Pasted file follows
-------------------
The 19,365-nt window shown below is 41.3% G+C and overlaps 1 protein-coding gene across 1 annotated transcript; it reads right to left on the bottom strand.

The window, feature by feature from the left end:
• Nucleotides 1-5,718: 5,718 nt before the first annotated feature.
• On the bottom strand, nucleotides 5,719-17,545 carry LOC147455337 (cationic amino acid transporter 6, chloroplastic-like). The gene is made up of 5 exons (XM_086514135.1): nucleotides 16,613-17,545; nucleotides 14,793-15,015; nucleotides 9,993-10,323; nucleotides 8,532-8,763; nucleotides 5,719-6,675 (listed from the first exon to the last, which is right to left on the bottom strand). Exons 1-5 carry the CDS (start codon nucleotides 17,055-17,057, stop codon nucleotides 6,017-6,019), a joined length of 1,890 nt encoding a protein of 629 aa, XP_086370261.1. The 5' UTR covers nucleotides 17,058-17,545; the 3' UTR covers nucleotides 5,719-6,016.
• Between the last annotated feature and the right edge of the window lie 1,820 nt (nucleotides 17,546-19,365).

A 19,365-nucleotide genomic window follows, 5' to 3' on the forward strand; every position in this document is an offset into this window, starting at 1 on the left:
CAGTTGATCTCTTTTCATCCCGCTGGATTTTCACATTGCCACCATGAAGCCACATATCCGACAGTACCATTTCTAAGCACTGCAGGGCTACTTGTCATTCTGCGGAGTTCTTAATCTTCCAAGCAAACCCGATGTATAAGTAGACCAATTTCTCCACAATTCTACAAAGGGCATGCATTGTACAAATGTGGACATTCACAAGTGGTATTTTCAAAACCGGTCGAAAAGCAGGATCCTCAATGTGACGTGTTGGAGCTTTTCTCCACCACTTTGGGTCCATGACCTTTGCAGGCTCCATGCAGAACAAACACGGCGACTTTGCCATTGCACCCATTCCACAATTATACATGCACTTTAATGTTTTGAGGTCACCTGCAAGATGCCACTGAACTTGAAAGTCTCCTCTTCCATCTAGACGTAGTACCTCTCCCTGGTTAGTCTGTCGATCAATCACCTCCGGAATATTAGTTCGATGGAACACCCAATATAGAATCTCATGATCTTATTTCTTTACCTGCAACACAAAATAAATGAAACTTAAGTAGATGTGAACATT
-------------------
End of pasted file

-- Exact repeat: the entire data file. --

The 19,365-nt window shown below is 41.3% G+C and overlaps 1 protein-coding gene across 1 annotated transcript; it reads right to left on the bottom strand.

The window, feature by feature from the left end:
• Nucleotides 1-5,718: 5,718 nt before the first annotated feature.
• On the bottom strand, nucleotides 5,719-17,545 carry LOC147455337 (cationic amino acid transporter 6, chloroplastic-like). The gene is made up of 5 exons (XM_086514135.1): nucleotides 16,613-17,545; nucleotides 14,793-15,015; nucleotides 9,993-10,323; nucleotides 8,532-8,763; nucleotides 5,719-6,675 (listed from the first exon to the last, which is right to left on the bottom strand). Exons 1-5 carry the CDS (start codon nucleotides 17,055-17,057, stop codon nucleotides 6,017-6,019), a joined length of 1,890 nt encoding a protein of 629 aa, XP_086370261.1. The 5' UTR covers nucleotides 17,058-17,545; the 3' UTR covers nucleotides 5,719-6,016.
• Between the last annotated feature and the right edge of the window lie 1,820 nt (nucleotides 17,546-19,365).

A 19,365-nucleotide genomic window follows, 5' to 3' on the forward strand; every position in this document is an offset into this window, starting at 1 on the left:
CAGTTGATCTCTTTTCATCCCGCTGGATTTTCACATTGCCACCATGAAGCCACATATCCGACAGTACCATTTCTAAGCACTGCAGGGCTACTTGTCATTCTGCGGAGTTCTTAATCTTCCAAGCAAACCCGATGTATAAGTAGACCAATTTCTCCACAATTCTACAAAGGGCATGCATTGTACAAATGTGGACATTCACAAGTGGTATTTTCAAAACCGGTCGAAAAGCAGGATCCTCAATGTGACGTGTTGGAGCTTTTCTCCACCACTTTGGGTCCATGACCTTTGCAGGCTCCATGCAGAACAAACACGGCGACTTTGCCATTGCACCCATTCCACAATTATACATGCACTTTAATGTTTTGAGGTCACCTGCAAGATGCCACTGAACTTGAAAGTCTCCTCTTCCATCTAGACGTAGTACCTCTCCCTGGTTAGTCTGTCGATCAATCACCTCCGGAATATTAGTTCGATGGAACACCCAATATAGAATCTCATGATCTTATTTCTTTACCTGCAACACAAAATAAATGAAACTTAAGTAGATGTGAACATT